High-frequency fire alters soil and plant chemistry but does not lead to nitrogen-limited growth of Eucalyptus pilularis seedlings
Background and aims
Vegetation fire often raises levels of soil phosphorus (P) relative to those of nitrogen (N), while long-term fire exclusion is associated with accumulation of soil N and depletion of soil available P. Thus, high-frequency fire regimes might trigger N-limited plant growth in otherwise P-limited plant communities.
We used soils from a long-term prescribed burning trial to grow Eucalyptus pilularis under several nutrient amendment conditions. We measured seedling growth, soil and plant chemistry, and root enzyme activities to assess nutrient status.
Biennially-burned (2yB) soils had higher labile P concentrations than long-unburned (NB) soils, and lower total and labile N:P ratios. This did not correspond to N-limited growth or stimulate seedling N demand. Seedlings grown with addition of N, P and micro-nutrients in combination (μMax treatment) attained 68% more biomass than unfertilised seedlings. Addition of P resulted in higher total biomass than addition of N, and similar biomass to the μMax treatment, suggesting partially P-limited growth. Plants grown in 2yB soils tended to be enriched with P, K, Ca and Mg compared to those grown in NB or 4yB soils.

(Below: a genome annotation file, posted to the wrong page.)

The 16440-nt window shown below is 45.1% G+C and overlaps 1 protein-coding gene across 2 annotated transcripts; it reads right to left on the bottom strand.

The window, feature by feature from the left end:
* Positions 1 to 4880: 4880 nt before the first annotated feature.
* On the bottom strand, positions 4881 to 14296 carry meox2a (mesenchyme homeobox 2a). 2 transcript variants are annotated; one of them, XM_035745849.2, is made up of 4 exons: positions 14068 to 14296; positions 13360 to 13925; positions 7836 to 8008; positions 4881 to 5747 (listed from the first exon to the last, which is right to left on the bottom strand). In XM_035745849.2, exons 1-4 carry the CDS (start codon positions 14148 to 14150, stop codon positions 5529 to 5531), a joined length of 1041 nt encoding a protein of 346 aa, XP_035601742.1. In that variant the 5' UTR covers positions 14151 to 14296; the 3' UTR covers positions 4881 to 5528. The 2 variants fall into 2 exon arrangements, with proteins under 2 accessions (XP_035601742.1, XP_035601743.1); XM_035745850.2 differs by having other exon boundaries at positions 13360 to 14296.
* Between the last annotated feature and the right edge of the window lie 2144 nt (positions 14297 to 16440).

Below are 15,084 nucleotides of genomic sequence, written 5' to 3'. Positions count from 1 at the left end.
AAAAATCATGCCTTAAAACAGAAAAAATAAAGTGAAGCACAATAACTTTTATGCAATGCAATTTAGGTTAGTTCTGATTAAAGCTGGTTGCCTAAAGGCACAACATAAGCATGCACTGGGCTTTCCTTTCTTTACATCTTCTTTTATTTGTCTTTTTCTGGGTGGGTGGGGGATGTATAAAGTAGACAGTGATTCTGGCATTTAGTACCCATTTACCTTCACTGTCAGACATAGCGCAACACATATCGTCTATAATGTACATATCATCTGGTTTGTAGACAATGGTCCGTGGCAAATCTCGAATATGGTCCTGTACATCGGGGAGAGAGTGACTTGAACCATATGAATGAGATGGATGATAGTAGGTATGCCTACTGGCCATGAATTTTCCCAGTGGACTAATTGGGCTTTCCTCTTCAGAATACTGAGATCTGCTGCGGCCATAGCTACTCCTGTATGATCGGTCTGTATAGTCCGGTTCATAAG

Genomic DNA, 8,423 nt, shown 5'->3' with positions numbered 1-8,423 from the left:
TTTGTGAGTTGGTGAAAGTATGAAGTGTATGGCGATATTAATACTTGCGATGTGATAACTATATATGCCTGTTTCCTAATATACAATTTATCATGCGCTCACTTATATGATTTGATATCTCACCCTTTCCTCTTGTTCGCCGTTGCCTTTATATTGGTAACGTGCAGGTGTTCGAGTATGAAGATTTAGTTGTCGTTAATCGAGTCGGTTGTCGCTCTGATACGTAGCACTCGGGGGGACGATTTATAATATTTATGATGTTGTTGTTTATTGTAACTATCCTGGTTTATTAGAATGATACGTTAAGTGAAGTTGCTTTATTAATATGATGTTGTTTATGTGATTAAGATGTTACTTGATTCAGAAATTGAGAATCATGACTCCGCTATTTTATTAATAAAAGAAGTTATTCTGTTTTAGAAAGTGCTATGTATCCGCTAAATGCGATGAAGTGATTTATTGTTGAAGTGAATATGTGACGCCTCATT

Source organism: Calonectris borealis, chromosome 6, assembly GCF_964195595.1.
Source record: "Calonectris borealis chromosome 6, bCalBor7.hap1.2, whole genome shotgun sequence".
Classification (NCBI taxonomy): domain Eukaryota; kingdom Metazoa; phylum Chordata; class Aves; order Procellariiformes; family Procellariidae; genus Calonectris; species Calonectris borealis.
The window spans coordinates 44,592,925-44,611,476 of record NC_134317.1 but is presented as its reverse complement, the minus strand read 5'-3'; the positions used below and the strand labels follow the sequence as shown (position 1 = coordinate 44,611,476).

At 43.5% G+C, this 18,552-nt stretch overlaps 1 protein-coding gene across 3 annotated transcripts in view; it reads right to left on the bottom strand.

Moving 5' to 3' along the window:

High-frequency prescribed burning depletes soil N relative to P, but this does not trigger a shift toward N-limited growth of E. pilularis seedlings. Instead, E. pilularis seedlings appear to grow under partial P-limitation which persists regardless of their soil’s fire history.
KeywordsPrescribed burning Stoichiometry Phosphatase Chitinase Ash deposition
The authors wish to thank the members of Griffith Environmental Biogeochemistry Laboratory for their assistance in the field and laboratory. We would also like to acknowledge support of Professor Brendan Mackey. Orpheus Butler is a recipient of the South-East Queensland Fire & Biodiversity Consortium scholarship. This work was supported by a grant of Australian Research Council Future Fellowship project (FT0990547).
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